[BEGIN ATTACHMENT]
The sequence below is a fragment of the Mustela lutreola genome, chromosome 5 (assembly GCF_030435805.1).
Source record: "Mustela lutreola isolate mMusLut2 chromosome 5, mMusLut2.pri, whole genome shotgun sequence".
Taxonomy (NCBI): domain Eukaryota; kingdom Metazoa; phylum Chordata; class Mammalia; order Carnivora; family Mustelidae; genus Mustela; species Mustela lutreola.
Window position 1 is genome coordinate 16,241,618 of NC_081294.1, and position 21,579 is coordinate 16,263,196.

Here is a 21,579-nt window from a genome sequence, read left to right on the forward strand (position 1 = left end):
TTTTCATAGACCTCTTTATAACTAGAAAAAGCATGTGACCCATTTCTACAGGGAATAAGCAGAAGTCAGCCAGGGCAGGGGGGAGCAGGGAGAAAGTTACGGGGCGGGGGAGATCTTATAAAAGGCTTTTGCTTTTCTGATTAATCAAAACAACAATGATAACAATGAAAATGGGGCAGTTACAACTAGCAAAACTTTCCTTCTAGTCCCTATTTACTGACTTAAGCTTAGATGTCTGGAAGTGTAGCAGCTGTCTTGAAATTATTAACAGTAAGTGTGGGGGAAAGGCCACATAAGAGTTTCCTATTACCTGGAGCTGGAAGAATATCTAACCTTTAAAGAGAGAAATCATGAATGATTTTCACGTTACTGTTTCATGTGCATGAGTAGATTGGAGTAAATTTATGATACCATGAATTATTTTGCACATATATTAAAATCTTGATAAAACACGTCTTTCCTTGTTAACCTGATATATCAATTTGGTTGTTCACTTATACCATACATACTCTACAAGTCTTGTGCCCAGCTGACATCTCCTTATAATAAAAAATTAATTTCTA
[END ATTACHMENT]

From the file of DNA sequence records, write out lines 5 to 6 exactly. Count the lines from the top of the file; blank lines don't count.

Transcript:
Here is a 21,579-nt window from a genome sequence, read left to right on the forward strand (position 1 = left end):
TTTTCATAGACCTCTTTATAACTAGAAAAAGCATGTGACCCATTTCTACAGGGAATAAGCAGAAGTCAGCCAGGGCAGGGGGGAGCAGGGAGAAAGTTACGGGGCGGGGGAGATCTTATAAAAGGCTTTTGCTTTTCTGATTAATCAAAACAACAATGATAACAATGAAAATGGGGCAGTTACAACTAGCAAAACTTTCCTTCTAGTCCCTATTTACTGACTTAAGCTTAGATGTCTGGAAGTGTAGCAGCTGTCTTGAAATTATTAACAGTAAGTGTGGGGGAAAGGCCACATAAGAGTTTCCTATTACCTGGAGCTGGAAGAATATCTAACCTTTAAAGAGAGAAATCATGAATGATTTTCACGTTACTGTTTCATGTGCATGAGTAGATTGGAGTAAATTTATGATACCATGAATTATTTTGCACATATATTAAAATCTTGATAAAACACGTCTTTCCTTGTTAACCTGATATATCAATTTGGTTGTTCACTTATACCATACATACTCTACAAGTCTTGTGCCCAGCTGACATCTCCTTATAATAAAAAATTAATTTCTA